WageIndicator Gazette 25, July 2010

Extension in Asia: 3 new countries *** DecentWorkCheck for Pakistan online *** Decisions for Life progress report: young women centre stage *** Break on proliferation of national Wage Indicator websites *** Salary Check in Belarus *** Salary Check in Indonesia *** Salary Check in Guatemala

Extension in Asia: 3 new countries

Despite the stifling recession, the international Wage Indicator operation keeps on thriving. From October next, it will add to the 46 participating countries 3 new Asian candidates: Pakistan, Cambodia and – in 2011 – Sri Lanka. Indonesia, already operational since 18 months, also is a beneficiary of the new project. The project which makes this possible has been given the title Decent Wages Asia. It is financed by the Dutch Christian Confederation of Trade Unions (CNV) and lasts 3 years. CNV also hand picked the national trade unions partners.

The overall aims of the project are:

  • raising awareness, working people should know their minimum wages
  • fostering of compliance, trade unions and governments check and insist that legal minimum wages are paid
  • improvement of minimum wage setting as an instrument of economic policy


DecentWorkCheck for Pakistan online

A national DecentWorkCheck allows visitors of a Wage Indicator website to compare their working conditions with national labour law and international labour conventions. Over the past few years such national checks have been created by the Wage Indicator team for 20 countries, now joined by Pakistan, bringing the total to 21. With this early implementation, Pakistan is a forerunner in the Decent Wages Asia project that was also given green light in June. Fine tuning the DecentWorkCheck tool for Pakistan has been done by Iftikhar Ahmad, former official of the Pakistan Ministry of Labor and currently studying at Industrial and Labor Relations School, Cornell University in the US.

On paper labour rights in Pakistan look good, Ahmad comments. The problem lies more in enforcement, which is lacking in vigour. Recently this problem was aggravated by a change in the Constitution on April 20th. It stipulates that the federal government can no longer interfere with labour affairs and can't force provinces to enforce or enact legislation on its demand. But it is the federal government that signed for the application of the international ILO-conventions in the country, not the provincial governments. So it seems they have no obligation whatsoever to enforce labour rights whereas the federal government had to give up its right to interfere. Ahmad: ‘I believe that federal government will soon reverse this part of the amendment and would try to bring labour matters again within its own jurisdiction.’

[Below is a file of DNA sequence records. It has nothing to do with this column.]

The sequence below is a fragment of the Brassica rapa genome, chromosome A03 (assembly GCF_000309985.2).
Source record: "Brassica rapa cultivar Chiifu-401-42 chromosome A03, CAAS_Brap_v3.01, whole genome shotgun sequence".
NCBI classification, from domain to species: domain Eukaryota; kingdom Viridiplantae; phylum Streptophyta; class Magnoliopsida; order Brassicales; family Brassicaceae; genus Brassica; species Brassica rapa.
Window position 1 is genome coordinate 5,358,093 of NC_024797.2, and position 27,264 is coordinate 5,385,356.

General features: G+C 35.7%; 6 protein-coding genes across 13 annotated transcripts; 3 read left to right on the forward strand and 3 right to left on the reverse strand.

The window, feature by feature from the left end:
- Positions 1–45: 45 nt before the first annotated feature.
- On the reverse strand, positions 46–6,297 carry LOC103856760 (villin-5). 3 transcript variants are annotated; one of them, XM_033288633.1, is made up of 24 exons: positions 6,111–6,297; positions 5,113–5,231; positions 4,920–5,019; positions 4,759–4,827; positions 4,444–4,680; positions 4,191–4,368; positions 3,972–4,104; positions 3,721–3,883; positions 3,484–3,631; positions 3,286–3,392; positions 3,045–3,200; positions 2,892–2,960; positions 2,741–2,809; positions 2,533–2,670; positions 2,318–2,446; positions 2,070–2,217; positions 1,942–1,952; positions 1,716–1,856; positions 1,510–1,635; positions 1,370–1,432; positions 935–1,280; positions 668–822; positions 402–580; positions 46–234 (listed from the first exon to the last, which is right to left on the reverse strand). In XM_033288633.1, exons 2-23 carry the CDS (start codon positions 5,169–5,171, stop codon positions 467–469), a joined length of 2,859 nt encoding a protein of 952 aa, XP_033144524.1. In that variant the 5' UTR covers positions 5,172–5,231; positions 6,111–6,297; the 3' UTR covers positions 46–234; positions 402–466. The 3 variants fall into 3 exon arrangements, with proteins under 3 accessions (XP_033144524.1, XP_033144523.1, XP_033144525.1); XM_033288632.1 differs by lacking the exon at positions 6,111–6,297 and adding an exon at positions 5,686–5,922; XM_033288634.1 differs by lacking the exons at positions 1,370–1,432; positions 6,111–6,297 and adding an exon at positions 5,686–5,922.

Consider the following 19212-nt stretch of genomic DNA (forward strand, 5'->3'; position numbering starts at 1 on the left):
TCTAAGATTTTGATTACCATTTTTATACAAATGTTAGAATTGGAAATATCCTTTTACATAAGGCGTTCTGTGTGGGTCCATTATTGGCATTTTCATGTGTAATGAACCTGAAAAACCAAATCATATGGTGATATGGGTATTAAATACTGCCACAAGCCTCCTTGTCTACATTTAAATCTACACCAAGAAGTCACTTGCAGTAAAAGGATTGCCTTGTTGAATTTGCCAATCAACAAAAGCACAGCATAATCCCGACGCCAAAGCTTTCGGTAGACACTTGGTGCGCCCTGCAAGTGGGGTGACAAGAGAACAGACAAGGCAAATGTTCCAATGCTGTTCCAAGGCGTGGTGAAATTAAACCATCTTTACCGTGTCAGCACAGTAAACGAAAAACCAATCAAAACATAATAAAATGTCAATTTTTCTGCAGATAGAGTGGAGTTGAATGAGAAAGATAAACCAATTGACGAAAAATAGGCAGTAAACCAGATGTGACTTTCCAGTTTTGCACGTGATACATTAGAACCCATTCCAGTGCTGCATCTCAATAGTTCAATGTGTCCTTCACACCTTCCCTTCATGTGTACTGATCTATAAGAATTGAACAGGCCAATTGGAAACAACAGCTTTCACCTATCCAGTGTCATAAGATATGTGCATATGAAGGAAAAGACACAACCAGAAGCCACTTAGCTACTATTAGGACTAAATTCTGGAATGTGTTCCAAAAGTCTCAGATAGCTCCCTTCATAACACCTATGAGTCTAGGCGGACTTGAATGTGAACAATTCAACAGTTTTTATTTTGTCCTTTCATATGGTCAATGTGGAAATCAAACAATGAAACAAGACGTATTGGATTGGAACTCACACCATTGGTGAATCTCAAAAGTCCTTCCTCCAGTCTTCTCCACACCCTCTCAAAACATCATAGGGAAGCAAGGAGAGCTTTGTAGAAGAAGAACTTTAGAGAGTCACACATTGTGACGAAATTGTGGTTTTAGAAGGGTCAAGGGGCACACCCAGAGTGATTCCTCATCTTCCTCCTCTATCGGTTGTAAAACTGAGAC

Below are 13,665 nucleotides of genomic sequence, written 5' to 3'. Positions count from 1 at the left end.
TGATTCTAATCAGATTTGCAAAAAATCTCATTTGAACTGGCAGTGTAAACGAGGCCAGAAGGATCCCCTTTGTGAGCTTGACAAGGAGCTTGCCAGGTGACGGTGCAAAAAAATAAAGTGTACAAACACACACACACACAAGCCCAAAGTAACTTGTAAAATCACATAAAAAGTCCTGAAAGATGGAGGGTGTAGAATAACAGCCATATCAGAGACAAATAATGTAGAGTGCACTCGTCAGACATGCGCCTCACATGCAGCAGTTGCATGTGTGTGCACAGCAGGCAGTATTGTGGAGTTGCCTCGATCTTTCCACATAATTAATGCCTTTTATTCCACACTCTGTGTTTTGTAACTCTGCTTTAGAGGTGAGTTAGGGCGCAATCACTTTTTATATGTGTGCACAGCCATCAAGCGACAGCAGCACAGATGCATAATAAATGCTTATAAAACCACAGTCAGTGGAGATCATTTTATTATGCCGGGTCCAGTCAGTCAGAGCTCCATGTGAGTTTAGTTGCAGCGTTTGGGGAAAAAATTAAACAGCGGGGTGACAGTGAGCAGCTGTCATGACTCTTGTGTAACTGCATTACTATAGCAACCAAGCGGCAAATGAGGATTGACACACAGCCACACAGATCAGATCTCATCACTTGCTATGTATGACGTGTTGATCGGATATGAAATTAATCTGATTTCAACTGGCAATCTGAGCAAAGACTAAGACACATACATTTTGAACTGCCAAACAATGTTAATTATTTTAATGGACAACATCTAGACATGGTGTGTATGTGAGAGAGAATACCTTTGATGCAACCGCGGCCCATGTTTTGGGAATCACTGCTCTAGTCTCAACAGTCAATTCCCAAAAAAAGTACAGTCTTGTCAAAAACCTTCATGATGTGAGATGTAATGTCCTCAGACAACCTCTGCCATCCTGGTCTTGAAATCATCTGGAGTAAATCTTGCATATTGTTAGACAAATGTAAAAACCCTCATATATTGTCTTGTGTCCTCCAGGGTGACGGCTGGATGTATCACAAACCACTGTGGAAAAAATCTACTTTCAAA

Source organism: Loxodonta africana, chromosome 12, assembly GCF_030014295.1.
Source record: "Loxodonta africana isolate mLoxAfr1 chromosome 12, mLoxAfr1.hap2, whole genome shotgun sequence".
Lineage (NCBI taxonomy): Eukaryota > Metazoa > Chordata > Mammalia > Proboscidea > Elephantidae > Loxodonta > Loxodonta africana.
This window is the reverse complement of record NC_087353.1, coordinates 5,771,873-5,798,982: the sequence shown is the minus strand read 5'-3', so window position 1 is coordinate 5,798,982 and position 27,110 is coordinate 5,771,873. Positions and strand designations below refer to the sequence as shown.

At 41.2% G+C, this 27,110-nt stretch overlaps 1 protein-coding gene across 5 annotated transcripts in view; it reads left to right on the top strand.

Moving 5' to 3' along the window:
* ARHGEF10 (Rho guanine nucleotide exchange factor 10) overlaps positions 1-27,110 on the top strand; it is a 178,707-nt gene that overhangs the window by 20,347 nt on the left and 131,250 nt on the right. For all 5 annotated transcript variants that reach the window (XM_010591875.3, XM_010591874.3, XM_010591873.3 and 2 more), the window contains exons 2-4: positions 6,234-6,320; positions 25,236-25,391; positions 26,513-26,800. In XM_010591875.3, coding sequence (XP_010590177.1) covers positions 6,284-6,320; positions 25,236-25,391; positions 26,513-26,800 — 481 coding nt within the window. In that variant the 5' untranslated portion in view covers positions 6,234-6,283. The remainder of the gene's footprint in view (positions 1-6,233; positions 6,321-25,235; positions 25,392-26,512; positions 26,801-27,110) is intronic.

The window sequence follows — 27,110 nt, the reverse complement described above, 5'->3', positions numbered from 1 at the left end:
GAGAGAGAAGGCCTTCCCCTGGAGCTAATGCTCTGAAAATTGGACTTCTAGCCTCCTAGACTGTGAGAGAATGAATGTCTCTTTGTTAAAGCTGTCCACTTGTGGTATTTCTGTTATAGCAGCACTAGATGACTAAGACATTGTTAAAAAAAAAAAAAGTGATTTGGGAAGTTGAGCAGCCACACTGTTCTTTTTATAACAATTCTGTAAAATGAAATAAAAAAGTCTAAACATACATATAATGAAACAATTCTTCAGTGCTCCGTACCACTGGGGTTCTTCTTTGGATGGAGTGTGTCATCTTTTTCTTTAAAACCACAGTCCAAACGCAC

For more information: DecentWorkCheck - Pakistan


Decisions for Life progress report: young women centre stage

Decisions for Life is a project that runs for 3 years, starting in October 2008, for implementation in 14 countries. It aims to reach young women workers in the services sector in those countries to help them make premeditated decisions about future employment/career, family building and work/life balance. This is an important Millenium goal, formulated by the United Nations. The project is funded by the Dutch Foreign Office – MDG3-fund, through ITUC, UNI and the Wage Indicator Foundation.

The Decisions for Life-project appeals to (young) working women in all participating countries. These are in alphabetical order: Angola, Azerbaijan, Belarus, Botswana, Brazil, India, Indonesia, Kazakhstan, Malawi, Mozambique, South Africa, Ukraine, Zambia and Zimbabwe. Female trade union officials and activists on both union and confederation levels consider the project as an opportunity to strengthen their positions. Moreover they have seen fit to promote the project in such a way that it became part of mainstream trade union policies within a matter of six months, since its introduction in Mach 2009 in southern Africa, in Brazil and Indonesia. The project, they say, gives them a chance to put working women’s problems and needs centre stage, triggering new trade union policies and leading to solutions. What follows is a selection of quotes from the project’s mid-term report, compiled in April and May.

Meeting May and Meeting April


Break on proliferation of national Wage Indicator websites

Easily recognized as belonging to an extended family by the shared ‘eyes-logo’, the national Wage Indicator websites nevertheless show a natural tendency to diverge more and more over time, content-wise. After all two thirds of all Wage Indicator websites are tended by national web journalists. Apart from the requirement that a national Wage Indicator website must contain at least a Salary Survey, Salary Checks, Minimum Wages, labour law content and gender issues, they are free to produce their own content. This unchecked proliferation does not lead to the best possible results everywhere. Which is why the international management has all content on national websites reviewed during the current year. To facilitate and coordinate future content production a format is developed in close consultation with the national web journalists. Simultaneously all sites are checked and updated in terms of Search Engine Optimization. From autumn onwards all content production must also conform to a SEO-format. SEO is done right from the start of application development and uploading of content.

Further highlights

  • Salary Check in Belarus
  • Salary Check in Indonesia
  • Salary Check in Paraguay and Guatemala

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